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People with sensitive skin should look for fragrance-free products, Feely recommends. A personal favorite of Baxt, this lightweight, fragrance-free sunscreen from the French skin care company La Roche-Posay is also lightly tinted so the mineral-based formula doesn’t leave behind a white cast on your skin.
Best value for sensitive skin
If you’re looking for an affordable option, Australian Gold is formulated with mineral blockers and is both fragrance and oil free, making it a solid all-around option for those with sensitive skin who may also be prone to breakouts. The tinted lotion comes in three shades, has a powdery-finish, and evens out any blotchy skin tones. It gets an extra kick of antioxidants from native Australian botanical ingredients, like Kakadu plum, eucalyptus, and red algae. (Note: While this is free of any added chemical fragrances, the botanicals give it a slight scent that fades away quickly after application.)
Best for oily or acne-prone skin
If you have acne-prone skin or oily skin, “be sure the product is labeled as oil-free or noncomedogenic,” Feely says. This mineral sunscreen from SkinCeuticals checks both of those boxes, but it is also formulated with aerated silica that absorbs up to 15 times its weight in oil. It goes on as a lightweight mousse and has a powder-like matte finish.
Best for normal skin
This multitasking cream delivers sun protection via zinc oxide, while coconut, sunflower, and jojoba oils provide a unsticky source of moisture for your skin. The daily face sunscreen pick of AFAR associate editor Maggie Fuller, it comes in four different tint shades—sheer, ivory, sand, and tan—for light coverage on days you prefer to skip a full face of makeup.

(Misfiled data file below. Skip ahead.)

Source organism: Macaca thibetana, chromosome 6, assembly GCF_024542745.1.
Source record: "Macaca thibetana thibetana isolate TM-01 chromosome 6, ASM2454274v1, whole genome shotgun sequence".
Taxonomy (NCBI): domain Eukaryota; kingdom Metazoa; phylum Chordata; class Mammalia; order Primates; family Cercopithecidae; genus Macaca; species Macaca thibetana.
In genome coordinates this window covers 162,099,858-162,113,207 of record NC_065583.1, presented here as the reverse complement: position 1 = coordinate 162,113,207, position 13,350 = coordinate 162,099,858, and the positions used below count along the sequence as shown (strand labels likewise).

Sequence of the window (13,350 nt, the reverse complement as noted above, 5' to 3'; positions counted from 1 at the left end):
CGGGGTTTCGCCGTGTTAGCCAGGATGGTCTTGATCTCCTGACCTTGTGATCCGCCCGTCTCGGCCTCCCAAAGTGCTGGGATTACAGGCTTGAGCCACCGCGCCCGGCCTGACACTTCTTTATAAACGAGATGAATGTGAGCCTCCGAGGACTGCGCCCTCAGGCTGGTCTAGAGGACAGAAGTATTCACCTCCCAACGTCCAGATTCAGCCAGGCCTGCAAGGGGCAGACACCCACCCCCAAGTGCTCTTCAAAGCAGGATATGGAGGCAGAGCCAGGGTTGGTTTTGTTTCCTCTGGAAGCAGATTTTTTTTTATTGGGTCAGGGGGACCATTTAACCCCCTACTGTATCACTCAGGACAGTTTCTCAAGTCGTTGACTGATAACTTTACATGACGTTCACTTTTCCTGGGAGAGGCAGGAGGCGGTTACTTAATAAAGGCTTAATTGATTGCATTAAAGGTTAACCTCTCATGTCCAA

Best for dry skin
Those with dry skin should consider a cream sunscreen or one that includes moisturizing ingredients like hyaluronic acid. The clean beauty company Ilia just released a new tinted SPF serum formulated with mineral zinc oxide blockers that comes in 18 shades and is packed with hyaluronic acid to keep skin plump and seal in hydration (plus it’s also oil free, noncomedogenic, and fragrance free).
Best for darker skin tones
Finding a sunscreen that doesn’t leave a white cast on your face can be tough, but Feely says that it is still important for people with darker skin tones to always use SPF of 30 or higher of a broad-spectrum sunscreen that is water resistant. The trick is to look for clear or tinted sunscreens. Supergoop’s Unseen Sunscreen meets all those requirements and doubles as a makeup primer. Formulated without oxybenzone and octinoxate, this totally invisible formula relies on other chemical blockers to provide SPF 40 protection. If you’d prefer a mineral formula, Supergoop’s Mattescreen SPF 40 has a similar texture and is lightly tinted to work on a wide range of skin tones.